So you’ve decided that a converged infrastructure is the way to move IT out of the doldrums and make the most out of virtualization and the cloud. The question is, how do you get from where you are today to where you want to be?
Like most projects it’s best to start with some low hanging fruit. The dev/test guys are often the first stop on the converged infrastructure (CI) journey. Since this is the team responsible for ensuring your business apps run properly when they go into production, they are constantly tinkering with things and trying to break them. Providing this tech-savvy group with an experimental infrastructure is a good first step. They will poke and prod, pushing the concept of shared-services and pooled resources to its limits.
On the technical side, there is a lot to consider if you are exploring CI for the first time: federated data centers; stateless architectures that allow resources to be de-coupled from the hardware, firmware and network so that applications, compute and storage are free to be consumed in an as-needed fashion without anyone having to provision them; single-pane-of-glass management consoles; lots of automation to build out a truly hands-off environment; service catalogs so users can pick and choose services a la carte; re-engineering your existing apps to run in a CI/pooled environment; … etc., etc.
The list is long and, for the most part, made up of highly technical decisions best debated by your IT guys. But there are also some very common sense things you can do like deciding ahead of time what application — ERP, CRM, HRM, supply chain, etc. — will benefit the most from being migrated onto a CI. This gives you a solid starting point from which you can begin to visualize how this new world of pooled resources will be used by and benefit the company.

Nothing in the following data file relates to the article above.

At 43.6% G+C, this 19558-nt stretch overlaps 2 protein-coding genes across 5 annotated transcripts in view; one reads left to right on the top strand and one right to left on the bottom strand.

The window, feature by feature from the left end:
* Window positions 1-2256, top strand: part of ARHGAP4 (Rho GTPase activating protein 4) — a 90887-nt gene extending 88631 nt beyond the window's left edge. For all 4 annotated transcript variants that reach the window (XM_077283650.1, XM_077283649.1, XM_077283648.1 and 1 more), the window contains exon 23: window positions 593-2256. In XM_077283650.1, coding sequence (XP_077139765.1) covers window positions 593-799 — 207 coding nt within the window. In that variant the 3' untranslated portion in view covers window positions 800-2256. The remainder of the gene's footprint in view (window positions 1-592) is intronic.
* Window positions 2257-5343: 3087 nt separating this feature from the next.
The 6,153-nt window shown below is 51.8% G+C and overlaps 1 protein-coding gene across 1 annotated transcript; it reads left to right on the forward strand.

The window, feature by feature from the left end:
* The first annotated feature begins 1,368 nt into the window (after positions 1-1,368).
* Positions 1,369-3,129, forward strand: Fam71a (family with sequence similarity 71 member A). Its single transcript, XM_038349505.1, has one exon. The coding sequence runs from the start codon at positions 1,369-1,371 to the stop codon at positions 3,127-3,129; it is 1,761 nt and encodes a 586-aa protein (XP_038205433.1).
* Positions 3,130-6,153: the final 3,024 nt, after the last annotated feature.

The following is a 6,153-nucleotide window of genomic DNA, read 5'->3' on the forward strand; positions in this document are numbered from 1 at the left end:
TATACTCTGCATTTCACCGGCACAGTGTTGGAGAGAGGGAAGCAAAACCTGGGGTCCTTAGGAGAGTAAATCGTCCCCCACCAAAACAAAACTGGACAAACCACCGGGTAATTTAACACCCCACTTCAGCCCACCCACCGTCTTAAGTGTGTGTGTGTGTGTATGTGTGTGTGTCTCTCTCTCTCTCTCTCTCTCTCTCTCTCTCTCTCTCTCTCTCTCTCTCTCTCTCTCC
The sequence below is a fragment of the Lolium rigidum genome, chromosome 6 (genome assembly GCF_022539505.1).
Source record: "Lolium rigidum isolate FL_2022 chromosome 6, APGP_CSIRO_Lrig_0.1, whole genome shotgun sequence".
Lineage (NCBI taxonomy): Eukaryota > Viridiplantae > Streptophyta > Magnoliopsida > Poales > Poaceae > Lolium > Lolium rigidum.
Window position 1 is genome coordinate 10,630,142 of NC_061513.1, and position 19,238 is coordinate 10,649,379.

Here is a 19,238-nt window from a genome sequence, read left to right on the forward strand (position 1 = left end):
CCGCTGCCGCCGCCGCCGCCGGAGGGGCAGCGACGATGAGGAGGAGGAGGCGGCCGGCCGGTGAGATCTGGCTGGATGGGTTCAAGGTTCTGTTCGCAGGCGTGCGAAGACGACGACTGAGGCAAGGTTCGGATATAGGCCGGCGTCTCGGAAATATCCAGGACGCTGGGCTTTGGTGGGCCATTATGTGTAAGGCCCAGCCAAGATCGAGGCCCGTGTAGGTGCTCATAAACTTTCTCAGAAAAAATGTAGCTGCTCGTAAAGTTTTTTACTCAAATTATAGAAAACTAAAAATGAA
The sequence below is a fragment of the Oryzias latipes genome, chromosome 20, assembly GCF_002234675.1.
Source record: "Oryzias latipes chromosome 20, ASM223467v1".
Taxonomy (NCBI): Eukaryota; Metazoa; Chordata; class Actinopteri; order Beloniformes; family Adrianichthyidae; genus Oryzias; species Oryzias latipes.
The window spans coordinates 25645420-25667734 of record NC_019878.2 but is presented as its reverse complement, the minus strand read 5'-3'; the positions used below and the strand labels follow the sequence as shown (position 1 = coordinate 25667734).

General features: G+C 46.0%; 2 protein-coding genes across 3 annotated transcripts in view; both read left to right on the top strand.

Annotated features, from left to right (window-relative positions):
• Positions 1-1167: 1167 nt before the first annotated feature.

You can also look at green-field opportunities; areas in the company that are slated for a technology refresh or where a new technology like virtual desktop (VDI) is being rolled out. Implementing CI here allows you to kill two birds with one stone and can serve as a proof-of-concept install that will highlight the pros and cons of any further CI investments. This also gives you the opportunity to test out vendor reference architectures for various mission-critical apps like SAP or Siebel. Reference architectures are critical aspects of any successful CI roll out.
Adopting CI also means you will have to start thinking of IT in terms of services rather than functions. Decoupling applications from the underlying infrastructure so they can be consumed on-demand requires that IT also adopt a service catalog mentality. This means they should probably look into repeatable frameworks like ITIL or CoBIT. Service catalog is just one of the many steps to achieving a maturity level inside of IT that will allow CI to be deployed and ROI obtained. CoBIT is also a similar framework to ITIL that can help ensure your internal processes are up to speed for CI.
But all of these technical considerations aside, getting away from the old siloed way of thinking may be one of your biggest challenges. Many line of business owners will be reticent to share their computing power for fear these valuable resources will be compromised when they need them. It is getting people to realize that flexibility, scale, ROI, agility, and availability will only be achieve by embracing a new technology architecture that utilizes all available assets all of the time. The new world order businesses must compete in today demands nothing less.